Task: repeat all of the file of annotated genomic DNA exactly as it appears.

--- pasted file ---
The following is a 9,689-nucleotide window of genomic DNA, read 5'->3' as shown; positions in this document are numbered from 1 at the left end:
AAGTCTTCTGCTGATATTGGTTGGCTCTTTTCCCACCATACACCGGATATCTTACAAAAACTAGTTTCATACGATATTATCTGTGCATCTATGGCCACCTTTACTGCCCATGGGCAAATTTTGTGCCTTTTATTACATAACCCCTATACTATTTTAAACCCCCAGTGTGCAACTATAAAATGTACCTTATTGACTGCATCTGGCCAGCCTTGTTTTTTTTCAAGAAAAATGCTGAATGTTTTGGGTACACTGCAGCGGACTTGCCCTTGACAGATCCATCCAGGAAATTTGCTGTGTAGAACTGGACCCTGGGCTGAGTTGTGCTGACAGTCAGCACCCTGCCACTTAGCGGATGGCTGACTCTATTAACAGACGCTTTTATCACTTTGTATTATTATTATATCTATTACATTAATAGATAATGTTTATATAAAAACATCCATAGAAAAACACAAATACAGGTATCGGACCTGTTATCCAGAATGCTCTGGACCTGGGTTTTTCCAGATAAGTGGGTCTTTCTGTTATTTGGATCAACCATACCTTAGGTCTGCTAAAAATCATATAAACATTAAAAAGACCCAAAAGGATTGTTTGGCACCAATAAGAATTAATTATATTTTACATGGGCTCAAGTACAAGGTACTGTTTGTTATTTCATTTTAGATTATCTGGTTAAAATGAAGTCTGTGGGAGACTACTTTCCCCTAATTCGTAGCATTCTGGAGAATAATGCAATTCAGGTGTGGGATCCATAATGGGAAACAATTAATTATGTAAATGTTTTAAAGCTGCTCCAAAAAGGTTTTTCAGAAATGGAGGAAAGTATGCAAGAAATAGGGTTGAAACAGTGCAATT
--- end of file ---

The following is a 9,689-nucleotide window of genomic DNA, read 5'->3' as shown; positions in this document are numbered from 1 at the left end:
AAGTCTTCTGCTGATATTGGTTGGCTCTTTTCCCACCATACACCGGATATCTTACAAAAACTAGTTTCATACGATATTATCTGTGCATCTATGGCCACCTTTACTGCCCATGGGCAAATTTTGTGCCTTTTATTACATAACCCCTATACTATTTTAAACCCCCAGTGTGCAACTATAAAATGTACCTTATTGACTGCATCTGGCCAGCCTTGTTTTTTTTCAAGAAAAATGCTGAATGTTTTGGGTACACTGCAGCGGACTTGCCCTTGACAGATCCATCCAGGAAATTTGCTGTGTAGAACTGGACCCTGGGCTGAGTTGTGCTGACAGTCAGCACCCTGCCACTTAGCGGATGGCTGACTCTATTAACAGACGCTTTTATCACTTTGTATTATTATTATATCTATTACATTAATAGATAATGTTTATATAAAAACATCCATAGAAAAACACAAATACAGGTATCGGACCTGTTATCCAGAATGCTCTGGACCTGGGTTTTTCCAGATAAGTGGGTCTTTCTGTTATTTGGATCAACCATACCTTAGGTCTGCTAAAAATCATATAAACATTAAAAAGACCCAAAAGGATTGTTTGGCACCAATAAGAATTAATTATATTTTACATGGGCTCAAGTACAAGGTACTGTTTGTTATTTCATTTTAGATTATCTGGTTAAAATGAAGTCTGTGGGAGACTACTTTCCCCTAATTCGTAGCATTCTGGAGAATAATGCAATTCAGGTGTGGGATCCATAATGGGAAACAATTAATTATGTAAATGTTTTAAAGCTGCTCCAAAAAGGTTTTTCAGAAATGGAGGAAAGTATGCAAGAAATAGGGTTGAAACAGTGCAATT